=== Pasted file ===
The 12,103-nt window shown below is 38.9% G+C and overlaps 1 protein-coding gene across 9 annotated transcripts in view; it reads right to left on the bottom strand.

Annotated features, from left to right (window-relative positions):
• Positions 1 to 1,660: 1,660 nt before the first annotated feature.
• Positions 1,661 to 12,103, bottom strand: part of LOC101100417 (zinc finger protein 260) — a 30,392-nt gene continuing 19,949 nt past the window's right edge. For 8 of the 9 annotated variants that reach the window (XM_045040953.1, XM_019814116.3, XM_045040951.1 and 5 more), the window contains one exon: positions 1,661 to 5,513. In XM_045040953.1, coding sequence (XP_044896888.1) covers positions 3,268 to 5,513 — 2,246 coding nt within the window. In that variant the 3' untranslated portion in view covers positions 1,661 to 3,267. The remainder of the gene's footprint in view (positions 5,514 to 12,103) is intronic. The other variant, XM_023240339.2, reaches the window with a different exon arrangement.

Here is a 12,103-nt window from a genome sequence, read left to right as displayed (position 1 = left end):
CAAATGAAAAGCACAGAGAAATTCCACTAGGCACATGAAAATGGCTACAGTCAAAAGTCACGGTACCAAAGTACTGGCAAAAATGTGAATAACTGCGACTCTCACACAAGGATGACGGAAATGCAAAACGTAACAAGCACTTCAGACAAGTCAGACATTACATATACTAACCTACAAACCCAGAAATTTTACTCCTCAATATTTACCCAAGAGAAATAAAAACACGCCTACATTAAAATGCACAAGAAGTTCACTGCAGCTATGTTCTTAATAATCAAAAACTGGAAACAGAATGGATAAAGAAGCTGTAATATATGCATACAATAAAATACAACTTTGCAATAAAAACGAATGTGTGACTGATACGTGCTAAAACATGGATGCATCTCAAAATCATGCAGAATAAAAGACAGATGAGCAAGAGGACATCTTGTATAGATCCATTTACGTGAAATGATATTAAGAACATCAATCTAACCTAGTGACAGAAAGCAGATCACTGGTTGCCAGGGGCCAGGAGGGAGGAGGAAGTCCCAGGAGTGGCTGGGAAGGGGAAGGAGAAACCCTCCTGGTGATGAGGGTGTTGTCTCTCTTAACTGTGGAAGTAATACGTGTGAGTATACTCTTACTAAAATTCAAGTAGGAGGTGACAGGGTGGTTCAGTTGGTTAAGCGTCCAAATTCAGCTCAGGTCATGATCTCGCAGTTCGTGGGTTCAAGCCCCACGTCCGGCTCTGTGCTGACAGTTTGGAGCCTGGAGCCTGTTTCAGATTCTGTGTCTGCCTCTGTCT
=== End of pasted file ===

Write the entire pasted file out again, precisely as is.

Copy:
The 12,103-nt window shown below is 38.9% G+C and overlaps 1 protein-coding gene across 9 annotated transcripts in view; it reads right to left on the bottom strand.

Annotated features, from left to right (window-relative positions):
• Positions 1 to 1,660: 1,660 nt before the first annotated feature.
• Positions 1,661 to 12,103, bottom strand: part of LOC101100417 (zinc finger protein 260) — a 30,392-nt gene continuing 19,949 nt past the window's right edge. For 8 of the 9 annotated variants that reach the window (XM_045040953.1, XM_019814116.3, XM_045040951.1 and 5 more), the window contains one exon: positions 1,661 to 5,513. In XM_045040953.1, coding sequence (XP_044896888.1) covers positions 3,268 to 5,513 — 2,246 coding nt within the window. In that variant the 3' untranslated portion in view covers positions 1,661 to 3,267. The remainder of the gene's footprint in view (positions 5,514 to 12,103) is intronic. The other variant, XM_023240339.2, reaches the window with a different exon arrangement.

Here is a 12,103-nt window from a genome sequence, read left to right as displayed (position 1 = left end):
CAAATGAAAAGCACAGAGAAATTCCACTAGGCACATGAAAATGGCTACAGTCAAAAGTCACGGTACCAAAGTACTGGCAAAAATGTGAATAACTGCGACTCTCACACAAGGATGACGGAAATGCAAAACGTAACAAGCACTTCAGACAAGTCAGACATTACATATACTAACCTACAAACCCAGAAATTTTACTCCTCAATATTTACCCAAGAGAAATAAAAACACGCCTACATTAAAATGCACAAGAAGTTCACTGCAGCTATGTTCTTAATAATCAAAAACTGGAAACAGAATGGATAAAGAAGCTGTAATATATGCATACAATAAAATACAACTTTGCAATAAAAACGAATGTGTGACTGATACGTGCTAAAACATGGATGCATCTCAAAATCATGCAGAATAAAAGACAGATGAGCAAGAGGACATCTTGTATAGATCCATTTACGTGAAATGATATTAAGAACATCAATCTAACCTAGTGACAGAAAGCAGATCACTGGTTGCCAGGGGCCAGGAGGGAGGAGGAAGTCCCAGGAGTGGCTGGGAAGGGGAAGGAGAAACCCTCCTGGTGATGAGGGTGTTGTCTCTCTTAACTGTGGAAGTAATACGTGTGAGTATACTCTTACTAAAATTCAAGTAGGAGGTGACAGGGTGGTTCAGTTGGTTAAGCGTCCAAATTCAGCTCAGGTCATGATCTCGCAGTTCGTGGGTTCAAGCCCCACGTCCGGCTCTGTGCTGACAGTTTGGAGCCTGGAGCCTGTTTCAGATTCTGTGTCTGCCTCTGTCT